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Our Book Reviews


In the course of our research, we have found several books useful so we've listed and reviewed them. Select a category to browse the book list, use the form to search for a specific topic, or select from our featured reviews.

If you have read a particularly good book, we would welcome your recommendations too - Send us your book reviews.

Featured reviews :

  • Securing the Narrow |Seas. The Dover Patrol 1914-1918

    Steve R. Dunn
    There is quite a story about efforts in World War One to control that narrow strip of sea which separates Britain from the continent. If not the whole story this book gives a very good impression of covering most of it. From the lowest ranks with 'ordinary men doing extraordinary things' to the damaging petty jealousies and rivalries at the top of the Admiralty. It covers the failures in understanding that sea warfare was changing, failure in ships not really designed to fulfill the tasks asked of them. It illuminates the superhuman efforts and devotion to duty shown by the middle and lower ranks when they were asked to compensate for strategic inadequacies. The ships ranged from drifters taken in from the fishing fleet to monitors fitted with 15 inch guns. The tasks ranged from patrolling the anti-submarine boom, to bombarding enemy troops in Flanders, to the attacks on Zeebrugge and Ostend. Personal stories abound as in the sinking of H M S Sanda taking with it the oldest serving officer at sixty-seven and a signal boy of fifteen. In another incident on the death of a sailor he was found to have two wives, a problem for the pay-office! The book is well written, thoroughly researched, well illustrated. While reading this book I occasional put it down because I was enjoying it so much I didn't want it end. It really is that good.
    Seaforth Publishing. Pen and Sword Books Ltd., 2017
  • The Dutch in the Medway

    P. G. Rogers
    Before reading this book you wonder why Seaforth would re-published a 1970 book. When you have finished it you'll say 'I'm glad they did'. The subject is one small but very important battle in the Second Anglo-Dutch war. The author places it in its historical context both the before and after. The writing style is such that reading it is easy, it is detailed enough for the military buff, but not at the expense of the general reader. The text is supported by sufficient maps and a few well chosen illustrations which includes a print of a contemporary map. The author's explanations and opinions are well supported by quotations, included in the text, from the writings of people at that time. His sources, listed at the end of the book, are many and varied. We thoroughly recommend this book. If you are left wanting to know more about the Royal Navy in the latter half of the Seventeenth century then 'Pepys's Navy' by J.D.Davies, reviewed elsewhere on this site, is the book for you.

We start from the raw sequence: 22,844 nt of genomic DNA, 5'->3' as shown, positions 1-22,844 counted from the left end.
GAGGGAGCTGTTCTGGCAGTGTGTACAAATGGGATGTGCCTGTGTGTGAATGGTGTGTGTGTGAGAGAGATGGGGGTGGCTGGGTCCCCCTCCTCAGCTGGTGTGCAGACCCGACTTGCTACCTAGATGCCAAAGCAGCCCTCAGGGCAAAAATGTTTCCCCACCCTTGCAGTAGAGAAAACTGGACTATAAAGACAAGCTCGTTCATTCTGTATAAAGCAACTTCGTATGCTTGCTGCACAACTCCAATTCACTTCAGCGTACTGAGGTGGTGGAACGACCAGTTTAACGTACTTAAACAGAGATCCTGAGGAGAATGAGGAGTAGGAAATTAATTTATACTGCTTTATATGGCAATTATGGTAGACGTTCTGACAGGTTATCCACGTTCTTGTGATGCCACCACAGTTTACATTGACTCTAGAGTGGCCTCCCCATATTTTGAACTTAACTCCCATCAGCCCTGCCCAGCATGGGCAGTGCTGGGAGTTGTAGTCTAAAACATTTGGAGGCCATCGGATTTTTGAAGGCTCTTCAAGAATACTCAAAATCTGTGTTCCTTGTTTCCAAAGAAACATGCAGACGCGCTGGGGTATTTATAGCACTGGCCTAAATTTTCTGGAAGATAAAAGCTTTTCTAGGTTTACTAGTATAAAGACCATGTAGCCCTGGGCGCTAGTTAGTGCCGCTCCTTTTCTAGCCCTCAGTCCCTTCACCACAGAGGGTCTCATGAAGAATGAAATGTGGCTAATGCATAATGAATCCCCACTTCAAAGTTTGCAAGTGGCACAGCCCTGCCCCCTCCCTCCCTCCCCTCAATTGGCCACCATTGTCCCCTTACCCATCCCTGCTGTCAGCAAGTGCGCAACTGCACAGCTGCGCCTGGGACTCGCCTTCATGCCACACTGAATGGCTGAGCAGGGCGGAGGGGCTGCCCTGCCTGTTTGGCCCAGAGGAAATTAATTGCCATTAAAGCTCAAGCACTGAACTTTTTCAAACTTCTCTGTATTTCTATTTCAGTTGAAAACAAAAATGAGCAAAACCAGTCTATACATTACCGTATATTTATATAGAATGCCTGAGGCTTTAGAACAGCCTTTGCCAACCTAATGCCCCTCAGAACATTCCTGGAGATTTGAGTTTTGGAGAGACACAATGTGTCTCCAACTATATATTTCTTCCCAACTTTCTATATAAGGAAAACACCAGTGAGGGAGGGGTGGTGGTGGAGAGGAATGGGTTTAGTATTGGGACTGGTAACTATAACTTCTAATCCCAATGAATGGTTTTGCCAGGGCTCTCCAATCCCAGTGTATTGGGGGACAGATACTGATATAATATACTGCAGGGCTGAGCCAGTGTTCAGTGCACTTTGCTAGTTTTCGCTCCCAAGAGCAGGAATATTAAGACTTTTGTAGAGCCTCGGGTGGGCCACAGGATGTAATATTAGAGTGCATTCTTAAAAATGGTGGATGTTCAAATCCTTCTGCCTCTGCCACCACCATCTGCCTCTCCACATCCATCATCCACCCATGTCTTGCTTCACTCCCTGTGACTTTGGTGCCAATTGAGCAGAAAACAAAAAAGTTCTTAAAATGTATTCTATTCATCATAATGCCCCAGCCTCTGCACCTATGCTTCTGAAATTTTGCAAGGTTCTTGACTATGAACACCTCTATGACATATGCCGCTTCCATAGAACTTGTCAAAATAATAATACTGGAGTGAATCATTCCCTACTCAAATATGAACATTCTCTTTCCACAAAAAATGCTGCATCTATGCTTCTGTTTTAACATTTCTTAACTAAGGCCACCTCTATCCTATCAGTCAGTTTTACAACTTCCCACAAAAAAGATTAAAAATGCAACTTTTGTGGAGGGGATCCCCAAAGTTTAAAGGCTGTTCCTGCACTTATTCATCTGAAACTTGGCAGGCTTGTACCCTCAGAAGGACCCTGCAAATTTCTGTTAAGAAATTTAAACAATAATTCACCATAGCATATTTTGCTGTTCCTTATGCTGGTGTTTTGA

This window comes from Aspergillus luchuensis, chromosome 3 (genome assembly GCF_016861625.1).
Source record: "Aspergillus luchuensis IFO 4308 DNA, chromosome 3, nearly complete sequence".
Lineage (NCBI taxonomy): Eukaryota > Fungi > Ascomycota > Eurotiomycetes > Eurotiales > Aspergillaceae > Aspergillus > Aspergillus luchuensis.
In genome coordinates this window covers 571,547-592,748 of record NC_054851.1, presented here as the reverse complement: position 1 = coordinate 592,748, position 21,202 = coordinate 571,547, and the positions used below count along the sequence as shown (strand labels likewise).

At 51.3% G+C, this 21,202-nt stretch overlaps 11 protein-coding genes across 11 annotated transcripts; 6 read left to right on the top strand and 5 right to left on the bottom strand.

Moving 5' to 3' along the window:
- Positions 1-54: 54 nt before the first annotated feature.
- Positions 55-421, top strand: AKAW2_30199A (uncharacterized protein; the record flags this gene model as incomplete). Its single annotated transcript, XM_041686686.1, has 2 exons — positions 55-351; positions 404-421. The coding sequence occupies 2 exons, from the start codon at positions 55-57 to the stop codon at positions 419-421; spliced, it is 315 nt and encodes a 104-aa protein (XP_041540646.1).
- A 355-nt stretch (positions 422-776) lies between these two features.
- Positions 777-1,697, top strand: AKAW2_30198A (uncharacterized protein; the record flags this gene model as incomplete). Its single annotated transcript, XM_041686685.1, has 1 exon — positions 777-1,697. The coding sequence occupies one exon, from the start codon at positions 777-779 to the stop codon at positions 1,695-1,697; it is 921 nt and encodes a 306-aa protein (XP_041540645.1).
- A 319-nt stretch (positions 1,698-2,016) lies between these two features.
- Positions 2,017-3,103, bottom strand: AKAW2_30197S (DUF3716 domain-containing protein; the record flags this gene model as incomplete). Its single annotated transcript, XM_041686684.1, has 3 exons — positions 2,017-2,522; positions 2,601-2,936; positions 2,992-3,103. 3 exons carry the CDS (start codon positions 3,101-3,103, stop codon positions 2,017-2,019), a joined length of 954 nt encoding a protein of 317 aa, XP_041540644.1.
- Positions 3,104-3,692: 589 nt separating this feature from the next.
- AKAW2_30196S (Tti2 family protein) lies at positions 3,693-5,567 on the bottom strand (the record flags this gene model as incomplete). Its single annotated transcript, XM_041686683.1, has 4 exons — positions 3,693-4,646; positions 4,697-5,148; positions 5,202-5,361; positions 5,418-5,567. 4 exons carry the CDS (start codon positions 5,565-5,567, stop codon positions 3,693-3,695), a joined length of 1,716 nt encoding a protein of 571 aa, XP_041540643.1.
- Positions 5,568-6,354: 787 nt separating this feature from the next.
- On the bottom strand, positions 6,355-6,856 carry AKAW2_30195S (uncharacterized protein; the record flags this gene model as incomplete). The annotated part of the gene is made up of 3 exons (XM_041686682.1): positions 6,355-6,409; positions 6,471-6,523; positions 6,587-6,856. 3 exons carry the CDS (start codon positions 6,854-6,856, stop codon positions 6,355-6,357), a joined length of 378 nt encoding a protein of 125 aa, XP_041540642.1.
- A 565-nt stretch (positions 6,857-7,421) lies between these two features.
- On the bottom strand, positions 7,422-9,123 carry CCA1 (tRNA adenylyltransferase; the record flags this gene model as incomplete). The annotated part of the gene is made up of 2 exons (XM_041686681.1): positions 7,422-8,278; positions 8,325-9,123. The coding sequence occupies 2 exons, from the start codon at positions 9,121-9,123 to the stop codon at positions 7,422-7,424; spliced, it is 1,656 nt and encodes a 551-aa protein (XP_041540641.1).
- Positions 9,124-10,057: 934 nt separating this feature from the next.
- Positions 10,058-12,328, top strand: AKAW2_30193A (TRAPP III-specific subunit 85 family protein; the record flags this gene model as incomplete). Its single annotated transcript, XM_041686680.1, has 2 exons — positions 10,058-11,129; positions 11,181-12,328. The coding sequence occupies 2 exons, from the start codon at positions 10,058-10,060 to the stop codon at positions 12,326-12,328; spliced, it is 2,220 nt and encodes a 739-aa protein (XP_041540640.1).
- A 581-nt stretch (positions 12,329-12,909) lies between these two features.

Seaforth Publishing. Pen and Sword Books Ltd., 2017
  • Hitler's Ardennes Offensive

    Danny S Parker Ed.
    This second book from the same stable [see 'Battle of the Bulge, a German view' reviewed earlier] follows on to deal with the period of attack and its ultimate failure. I felt a privileged and fascinating insight into the Battle of the Bulge. I particularly valued the detail about the attempts to take Bastogne. I have come to realise that the seemingly exaggerated American accounts of the 'glorious defence' are neither exaggerations nor understatements. The book suffers from the same fault as its predecessor in being short on maps, the reader needs a fairly large scale map to fully understand the detail of the manoeuvres. Reading with a map really rewards the effort. Our view is that this a very good piece of work by the editor and is thoroughly recommended to all who who wish to gain greater insights into the Second World War in Europe.
    Frontline Books. Pen & Sword Books Ltd., 2016
  • The Irish Guards in the Great War

    Rudyard Kipling
    Not a lot of military history books could be better than the war diaries and personal correspondence of the First battalion of the Irish Guards written up by Rudyard Kipling with style. Although narrowly focused on this relatively small group of men it is essentially about every soldiers war. This is because it gets down to the minutiae of single men, section and platoon actions. The sweep of strategy and the grand plans are for other places. The text is well supported with illustrations and maps. I thoroughly recommend this book to anyone seeking a full understanding of the Great war.
    Spellmount Ltd., 1997
  • Battle of the Bulge. The German View

    Danny S Parker Ed.
    A book both enjoyable and frustrating. Enjoyable because of its insights into the complexity of planning the campaign and for the remarkable different view one gets of Hitler. In my view worth reading for that alone. The content is all meat, no padding, and rich in depth and width. A thoroughly worthy piece of work. The frustration comes with the paucity of maps for which I had to compensate with a much larger scale map. If I were Prime Minister I would make it a law that in any work of fact every place named in the text must appear on a map in the book. Also frustrating was the lack of a glossary. Many German general staff ranks are mentioned in abbreviated form and lots of formation initials are used which one has to reference elsewhere. This detracts from the enjoyment and makes reading in bed difficult. Even with those criticisms I would commend this book to anyone interested in a fuller understanding of how wars/battles are planned or with an interest in the Battle of the Bulge.
    Frontline Books. Pen & Sword Books \ltd., 2016